Then, in the refresh() method of the quantizer we go through this pattern and create two arrays of notes and the corresponding octaves (we have to jump an octave - by our definition - when starting a scale on a note that’s not A). If the current step is a minor step we go up one semitone, if the current step is a major step we go up an additional semitone.

That yields something like this

uint8_t notes = {NoteE, NoteF_, NoteG_, NoteA, NoteB, NoteC_, NoteD_};
uint8_t octaves = {1, 1, 1, 1, 1, 2, 2};

when starting on E1 for a major scale.

We use these arrays to limit (or scale) the range of the potentiometer to these. See lines 270-272 where we determine the fader position and get a voltage for the V/Oct DAC corresponding to the fader position and the quantised notes and octaves.

#### Shifting everything

I decided to add a shift button to use the faders for other settings as well. These lines describe how the interface logic should work to change values of tonic (fader 1), octave (fader 2), key (fader 3) and bpm (fader 4). I wanted it to only apply the changes when you actually move a fader and not when you just press shift. That’s where all these prevous...Position variables come into play. It’s super messy and there must be a better way but this is a prototype after all.

A trigger is relatively simple to integrate. As the Arduino is switching with 5V we can utilize a digital pin which we set HIGH for a short period of time (about 50ms) and then to LOW again. We feed this signal directly into a jack to connect to external gear.

Not much to report here except for some results. I decided to try out KiCAD for building the schematics and the board-layouts as it is free and open source (yay!). I wanted to be able to conserve the state of the breadboard mess somehow so I created a schematic for the current state.

It roughly looks like this (sorry for the big image):

It’s not done yet and missing a lot of labels and probably some other really important information but I’m just starting out and will add that later (when I do the revised version).

tbd

#### Connecting external inputs

I wanted to be able to accept external inputs (like a clock trigger or gate) and looked at how others do it. Naturally I reviewed the circuits of Mutable Instruments modules first.

Detecting whether a plug is plugged into a jack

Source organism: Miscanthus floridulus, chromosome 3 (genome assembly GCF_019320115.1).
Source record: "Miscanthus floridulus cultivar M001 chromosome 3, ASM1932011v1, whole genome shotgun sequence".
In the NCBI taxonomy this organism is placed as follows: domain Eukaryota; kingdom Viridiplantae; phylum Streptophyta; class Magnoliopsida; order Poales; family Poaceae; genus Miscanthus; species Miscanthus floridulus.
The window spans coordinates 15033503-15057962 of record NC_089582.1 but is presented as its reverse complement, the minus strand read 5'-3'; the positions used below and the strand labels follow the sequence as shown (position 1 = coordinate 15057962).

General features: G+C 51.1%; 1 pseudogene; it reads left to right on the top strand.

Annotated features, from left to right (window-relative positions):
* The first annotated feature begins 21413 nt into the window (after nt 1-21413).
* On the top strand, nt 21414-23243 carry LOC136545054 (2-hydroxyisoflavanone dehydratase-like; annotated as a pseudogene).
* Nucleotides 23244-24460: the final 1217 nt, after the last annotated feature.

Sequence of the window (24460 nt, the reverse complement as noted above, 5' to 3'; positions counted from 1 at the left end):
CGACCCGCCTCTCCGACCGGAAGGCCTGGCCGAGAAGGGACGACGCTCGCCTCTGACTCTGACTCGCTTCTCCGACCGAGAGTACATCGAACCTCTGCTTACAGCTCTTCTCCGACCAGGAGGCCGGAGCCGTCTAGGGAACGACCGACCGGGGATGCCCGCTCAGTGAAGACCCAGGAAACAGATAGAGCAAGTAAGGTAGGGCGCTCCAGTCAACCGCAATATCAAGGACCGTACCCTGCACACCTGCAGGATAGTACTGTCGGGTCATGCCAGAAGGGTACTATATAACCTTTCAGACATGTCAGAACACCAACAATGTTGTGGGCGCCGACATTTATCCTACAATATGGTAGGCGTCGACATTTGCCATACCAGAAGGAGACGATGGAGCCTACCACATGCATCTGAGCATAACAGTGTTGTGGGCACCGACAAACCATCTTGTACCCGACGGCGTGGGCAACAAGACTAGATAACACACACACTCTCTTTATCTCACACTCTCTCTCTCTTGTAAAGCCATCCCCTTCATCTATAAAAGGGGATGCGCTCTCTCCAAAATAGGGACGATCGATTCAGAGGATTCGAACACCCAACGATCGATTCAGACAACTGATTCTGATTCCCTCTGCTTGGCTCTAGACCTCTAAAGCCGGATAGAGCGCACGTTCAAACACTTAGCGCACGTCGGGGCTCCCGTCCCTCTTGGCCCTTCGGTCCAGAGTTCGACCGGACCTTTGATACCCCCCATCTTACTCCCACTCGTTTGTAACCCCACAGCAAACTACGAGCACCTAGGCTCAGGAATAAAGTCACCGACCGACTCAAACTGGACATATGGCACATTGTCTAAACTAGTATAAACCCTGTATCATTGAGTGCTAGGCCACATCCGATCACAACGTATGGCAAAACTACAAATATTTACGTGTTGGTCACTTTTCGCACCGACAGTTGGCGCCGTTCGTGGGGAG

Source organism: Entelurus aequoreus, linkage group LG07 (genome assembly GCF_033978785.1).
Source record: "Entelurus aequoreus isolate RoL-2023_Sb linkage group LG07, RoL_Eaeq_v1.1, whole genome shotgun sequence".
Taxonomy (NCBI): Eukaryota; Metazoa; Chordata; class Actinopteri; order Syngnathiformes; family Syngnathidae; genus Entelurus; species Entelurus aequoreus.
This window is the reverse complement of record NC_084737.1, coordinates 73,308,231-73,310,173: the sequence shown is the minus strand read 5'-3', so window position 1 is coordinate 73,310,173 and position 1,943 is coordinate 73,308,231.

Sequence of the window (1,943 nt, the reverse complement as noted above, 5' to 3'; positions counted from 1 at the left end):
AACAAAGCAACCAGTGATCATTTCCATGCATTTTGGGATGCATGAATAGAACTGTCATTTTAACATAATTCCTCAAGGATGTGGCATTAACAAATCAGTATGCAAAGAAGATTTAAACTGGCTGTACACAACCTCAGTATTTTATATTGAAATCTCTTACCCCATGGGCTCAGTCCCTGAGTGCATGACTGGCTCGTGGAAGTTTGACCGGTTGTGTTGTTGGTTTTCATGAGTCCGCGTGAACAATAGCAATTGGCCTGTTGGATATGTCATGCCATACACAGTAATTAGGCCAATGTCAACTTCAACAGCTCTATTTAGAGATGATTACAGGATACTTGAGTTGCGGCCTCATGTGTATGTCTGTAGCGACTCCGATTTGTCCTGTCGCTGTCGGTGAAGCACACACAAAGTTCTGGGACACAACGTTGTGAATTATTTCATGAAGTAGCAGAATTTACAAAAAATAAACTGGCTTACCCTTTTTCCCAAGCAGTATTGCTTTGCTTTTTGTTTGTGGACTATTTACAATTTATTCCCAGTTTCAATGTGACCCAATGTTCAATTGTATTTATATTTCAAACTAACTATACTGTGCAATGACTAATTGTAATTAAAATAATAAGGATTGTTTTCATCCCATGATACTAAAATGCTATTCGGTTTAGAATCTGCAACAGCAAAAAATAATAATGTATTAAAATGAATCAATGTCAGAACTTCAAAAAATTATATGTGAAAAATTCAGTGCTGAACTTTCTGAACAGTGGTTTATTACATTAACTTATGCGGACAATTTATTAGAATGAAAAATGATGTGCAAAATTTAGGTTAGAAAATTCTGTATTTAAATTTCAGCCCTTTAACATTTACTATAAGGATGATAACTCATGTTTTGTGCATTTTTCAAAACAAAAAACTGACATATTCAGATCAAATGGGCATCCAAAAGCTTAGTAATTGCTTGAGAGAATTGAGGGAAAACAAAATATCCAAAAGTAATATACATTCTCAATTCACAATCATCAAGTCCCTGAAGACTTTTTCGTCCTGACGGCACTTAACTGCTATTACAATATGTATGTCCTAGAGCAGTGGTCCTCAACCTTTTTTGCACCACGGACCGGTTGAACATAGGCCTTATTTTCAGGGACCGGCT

This lead me down quite some rabbit hole. An audio jack has a pin that is normally connected to the signal pin but when a plug is plugged in it is being disconnected. You can detect this missing connection. But how? First I looked into the MI code and schematics and found that all the outputs use a so called “Normalization Probe”. This technique just uses one GPIO pin of your MCU to detect which jacks are plugged in. It sends a pseudorandom signal into the detect pins of all of the jacks and tries to detect this signal on the signal line of the jack (as these are connected when nothing is plugged in). The jacks on which this signal is not detectable should be plugged in. This was a bit too complex for the use case of just detecting one jack plug. So I went down a different path. I looked around and eventually found this article: Using comparators to detect accessories in portable audio applications.

The paragraph under the first sub-headline describes a simple circuit to detect the presence in a jack.I sketched that out a bit and came up with this:

The 40Hz voltage source should resemble the input signal whereas the switch is either connecting the signal with the internal signal line (top position) or the detect pin with the internal signal line (bottom position). When the switch is in the top position (plugged in), detect is pulled to ground, in the other position it’s pulled up. We can measure the detect line using a GPIO pin and react accordingly (HIGH is no plug, LOW is plugged in).

Normalizing the input signal

There’s no real standard for trigger inputs so the voltage can vary quite a bit. We’re just interested in the transients of gates (or any kinds of signal, really) above a certain threshold. This circuit accomplishes the normalization.

Ignore the plug detection parts for now. This circuit converts any kind of signal into a 3.3V gate which is HIGH when the signal passes a certain threshold. This threshold is determined by the transistor characteristics and the horizontal 100k resistor which influences the current into the transistor base. We measure the clock signal at the transistor’s collector which is pulled to 3.3V when the transistor is “off” and pulled to ground when the transistor is “on”. That means if we have a sufficiently high current at the base (input signal HIGH), the clock signal will be LOW and the other way round. That means our measured gate signal will be inverted (and within our 3.3V measuring range). The diode prevents negative spikes to be seen by the transistor and the 100k resistor next to it pulls the base to ground in case there is no cable plugged in or it is floating.